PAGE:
Long before he rose through the ranks to become the secretary of the General Workers Development Union, Pablo had taken a serious interest in the economic welfare of his fellow men and women. Indeed, he was a disciple of Thomas Vincent Ramos, the founder of Garifuna Settlement Day(GSD), as was Pablo’s mother, a lifelong activist in the movement. In addition to being a standing member of the Settlement Day Committee, Pablo also found the time to be a contributing member of the Four Aces Club and the Belize Obligation Society. His primary mission was rooted in the ‘improvement of the lot of the small man through culture, economic activity, organized labor and unity.’ It was my good fortune to be able to ‘interview’ Belize’s own and former Ecumenical High School principal Mrs. Phyllis Cayetano about the impact and legacy of the life of Pablo Lambey. The following is an excerpt from that interview: He was president of the Garifuna Council/How did that come about? As a member of the Dangriga Branch, he went to the 1990 Convention in Barranco Village as a delegate and was nominated and elected there. He served for two terms, 4 years. What will you most remember about Pablo Lambey? His love of his fellowman. He shared so much with everyone. He even became a foster father to numerous kids, including his wife's nephews. What do you think will be his lasting legacy? Acquiring the CDS Land for the building of the Pablo Lambey Cultural Centre. Lobbied for funds from Gov't and other sources and got the foundation started. It was later completed by the next president, Augustine Flores. Pablo Lambey would go to become a member of the Ecumenical School Board, the Human Rights Commission and a Justice of the Peace, his legacy secure as a grassroots politician. His daughter Joycelyn Lambey Cayetano had this to add: ‘He fought for better wages and treatment of the working class people, Keeping the adult families together in social settings. He organized and lead the reinactment of our arrival to Belize. He participated in Garifuna plays during the celebrations and made himself available to complete any task necessary to make the celebrations a success. To bring all garifuna organizations together and establish a common goal for all Garinagu,’ and finally ‘to break down geographic barriers among the Garifuna nations and to ensure that this culture continues to survive.’ Despite having grown literally a block down the street from Pablo Lambeys residence, I never really got to know him personally. However I can still be thankful I’ve come to know his daughters and their families whose friendships I treasure. In 1996 Pablo’s health began to suffer from the onset of kidney failure and other complications. After a lengthy battle, the nation of Belize lost one of its more charismatic leaders on 17 April of this year. The GSD Committee of Killeen TX proudly dedicates the Year 2000 Settlement Day Celebrations in his honor.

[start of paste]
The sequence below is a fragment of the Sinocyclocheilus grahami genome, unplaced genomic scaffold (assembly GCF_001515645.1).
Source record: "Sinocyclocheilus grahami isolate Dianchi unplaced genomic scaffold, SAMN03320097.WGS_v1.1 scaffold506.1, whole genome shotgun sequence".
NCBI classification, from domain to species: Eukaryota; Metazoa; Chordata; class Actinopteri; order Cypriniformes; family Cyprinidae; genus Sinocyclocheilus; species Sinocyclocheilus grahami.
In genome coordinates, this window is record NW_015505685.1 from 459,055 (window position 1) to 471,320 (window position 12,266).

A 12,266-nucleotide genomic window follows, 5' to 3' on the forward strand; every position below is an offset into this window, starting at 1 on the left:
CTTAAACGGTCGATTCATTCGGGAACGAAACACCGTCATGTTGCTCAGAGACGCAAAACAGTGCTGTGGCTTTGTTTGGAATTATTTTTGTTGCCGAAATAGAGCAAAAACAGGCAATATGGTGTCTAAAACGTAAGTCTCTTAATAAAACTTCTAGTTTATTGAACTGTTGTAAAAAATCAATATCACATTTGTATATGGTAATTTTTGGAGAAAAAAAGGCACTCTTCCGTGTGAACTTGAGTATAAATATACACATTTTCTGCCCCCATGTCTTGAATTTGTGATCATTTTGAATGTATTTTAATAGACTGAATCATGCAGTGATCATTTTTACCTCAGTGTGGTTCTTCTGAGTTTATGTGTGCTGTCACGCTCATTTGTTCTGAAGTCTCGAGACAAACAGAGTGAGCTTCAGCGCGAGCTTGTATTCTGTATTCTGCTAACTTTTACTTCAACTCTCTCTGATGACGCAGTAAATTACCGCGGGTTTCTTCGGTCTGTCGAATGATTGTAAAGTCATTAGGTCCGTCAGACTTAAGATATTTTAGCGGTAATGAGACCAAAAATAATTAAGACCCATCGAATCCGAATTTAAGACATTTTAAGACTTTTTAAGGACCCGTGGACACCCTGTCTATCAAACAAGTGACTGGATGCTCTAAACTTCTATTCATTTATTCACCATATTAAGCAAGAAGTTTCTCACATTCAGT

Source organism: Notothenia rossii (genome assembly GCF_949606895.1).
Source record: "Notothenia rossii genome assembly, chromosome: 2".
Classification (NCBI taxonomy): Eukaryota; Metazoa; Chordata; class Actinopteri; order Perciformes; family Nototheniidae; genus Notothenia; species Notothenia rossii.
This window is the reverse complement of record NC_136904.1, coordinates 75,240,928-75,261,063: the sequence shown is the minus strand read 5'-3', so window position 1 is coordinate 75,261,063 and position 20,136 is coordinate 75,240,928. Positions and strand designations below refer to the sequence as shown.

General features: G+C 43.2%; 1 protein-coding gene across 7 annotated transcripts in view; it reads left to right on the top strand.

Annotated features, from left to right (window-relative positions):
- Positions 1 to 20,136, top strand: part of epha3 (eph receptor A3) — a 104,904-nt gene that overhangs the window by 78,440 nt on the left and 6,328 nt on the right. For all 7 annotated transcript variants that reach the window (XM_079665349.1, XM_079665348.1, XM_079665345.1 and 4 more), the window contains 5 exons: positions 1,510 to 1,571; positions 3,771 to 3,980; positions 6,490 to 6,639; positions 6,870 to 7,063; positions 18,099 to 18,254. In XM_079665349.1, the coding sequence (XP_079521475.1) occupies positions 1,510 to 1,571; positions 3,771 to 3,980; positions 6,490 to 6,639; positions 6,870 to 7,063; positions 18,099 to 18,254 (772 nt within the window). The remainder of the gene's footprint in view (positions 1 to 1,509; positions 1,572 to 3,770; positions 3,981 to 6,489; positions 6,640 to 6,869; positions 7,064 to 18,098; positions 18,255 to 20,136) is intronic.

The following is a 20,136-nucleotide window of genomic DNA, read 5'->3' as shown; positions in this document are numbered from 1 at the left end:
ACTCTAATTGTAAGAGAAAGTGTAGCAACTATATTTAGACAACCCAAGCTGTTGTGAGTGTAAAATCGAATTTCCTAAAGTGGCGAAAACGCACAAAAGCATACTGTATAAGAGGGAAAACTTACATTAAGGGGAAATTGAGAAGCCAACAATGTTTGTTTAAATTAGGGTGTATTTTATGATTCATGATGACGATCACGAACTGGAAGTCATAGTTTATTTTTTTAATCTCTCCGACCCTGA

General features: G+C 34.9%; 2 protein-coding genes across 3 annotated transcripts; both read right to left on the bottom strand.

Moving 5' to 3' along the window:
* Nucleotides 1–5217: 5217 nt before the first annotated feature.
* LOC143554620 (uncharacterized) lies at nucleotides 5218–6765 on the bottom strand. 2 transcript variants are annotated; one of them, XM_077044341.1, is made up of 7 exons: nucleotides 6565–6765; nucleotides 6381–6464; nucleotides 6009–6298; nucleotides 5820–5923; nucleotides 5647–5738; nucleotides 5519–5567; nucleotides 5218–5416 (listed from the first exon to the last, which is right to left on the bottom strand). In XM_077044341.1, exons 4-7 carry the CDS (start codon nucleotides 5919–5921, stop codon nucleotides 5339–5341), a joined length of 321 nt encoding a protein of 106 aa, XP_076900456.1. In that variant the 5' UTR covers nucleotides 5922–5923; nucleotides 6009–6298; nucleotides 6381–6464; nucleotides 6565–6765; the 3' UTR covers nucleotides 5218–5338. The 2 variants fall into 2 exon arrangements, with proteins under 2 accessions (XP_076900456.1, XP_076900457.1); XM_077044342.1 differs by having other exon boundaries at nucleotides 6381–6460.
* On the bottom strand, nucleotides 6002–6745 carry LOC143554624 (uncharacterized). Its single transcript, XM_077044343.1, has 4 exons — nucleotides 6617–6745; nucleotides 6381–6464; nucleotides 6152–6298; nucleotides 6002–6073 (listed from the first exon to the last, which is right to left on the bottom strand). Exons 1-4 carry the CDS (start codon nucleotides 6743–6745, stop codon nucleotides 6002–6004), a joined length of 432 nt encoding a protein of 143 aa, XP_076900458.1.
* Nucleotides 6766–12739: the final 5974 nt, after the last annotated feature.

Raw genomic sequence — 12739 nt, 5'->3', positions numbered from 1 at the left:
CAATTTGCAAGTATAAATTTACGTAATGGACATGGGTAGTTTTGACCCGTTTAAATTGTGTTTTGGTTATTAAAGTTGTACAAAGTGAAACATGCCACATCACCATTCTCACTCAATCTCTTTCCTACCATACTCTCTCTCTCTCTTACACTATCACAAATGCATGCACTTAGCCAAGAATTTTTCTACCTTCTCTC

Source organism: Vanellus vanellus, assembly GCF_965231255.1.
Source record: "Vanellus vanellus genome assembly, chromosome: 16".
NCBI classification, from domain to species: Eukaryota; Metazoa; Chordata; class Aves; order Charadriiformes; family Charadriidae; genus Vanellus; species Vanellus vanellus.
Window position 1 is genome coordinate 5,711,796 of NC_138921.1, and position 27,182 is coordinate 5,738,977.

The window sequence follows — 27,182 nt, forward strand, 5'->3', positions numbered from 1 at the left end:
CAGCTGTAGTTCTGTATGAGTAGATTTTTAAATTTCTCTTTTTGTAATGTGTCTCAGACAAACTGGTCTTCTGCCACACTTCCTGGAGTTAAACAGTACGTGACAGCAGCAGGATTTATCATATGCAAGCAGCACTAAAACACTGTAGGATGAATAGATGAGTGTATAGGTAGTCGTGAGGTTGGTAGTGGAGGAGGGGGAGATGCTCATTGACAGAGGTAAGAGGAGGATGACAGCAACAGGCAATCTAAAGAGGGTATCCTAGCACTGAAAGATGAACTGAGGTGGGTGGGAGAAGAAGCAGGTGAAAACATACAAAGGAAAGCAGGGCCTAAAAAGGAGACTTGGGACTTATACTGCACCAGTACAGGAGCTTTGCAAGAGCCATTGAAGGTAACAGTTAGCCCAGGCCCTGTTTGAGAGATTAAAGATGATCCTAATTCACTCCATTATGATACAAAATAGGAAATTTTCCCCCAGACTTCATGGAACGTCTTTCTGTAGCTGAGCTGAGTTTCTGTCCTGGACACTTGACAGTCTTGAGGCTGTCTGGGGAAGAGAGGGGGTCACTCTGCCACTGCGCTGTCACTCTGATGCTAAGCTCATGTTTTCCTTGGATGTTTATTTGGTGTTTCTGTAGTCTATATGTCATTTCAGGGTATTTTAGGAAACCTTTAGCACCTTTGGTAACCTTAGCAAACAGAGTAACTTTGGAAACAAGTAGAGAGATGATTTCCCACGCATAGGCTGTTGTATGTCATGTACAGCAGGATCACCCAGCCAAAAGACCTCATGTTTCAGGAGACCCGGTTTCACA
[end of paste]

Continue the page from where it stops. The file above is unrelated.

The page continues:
*Photo inset courtesy of channel5belize news online
Other Articles By William R. Cayetano
12/21/03 Remembering Joseph Rodney Flores, 1953 – 2001
09/14/02 Review of "Rhodee's In Exile" new album by William Cayetano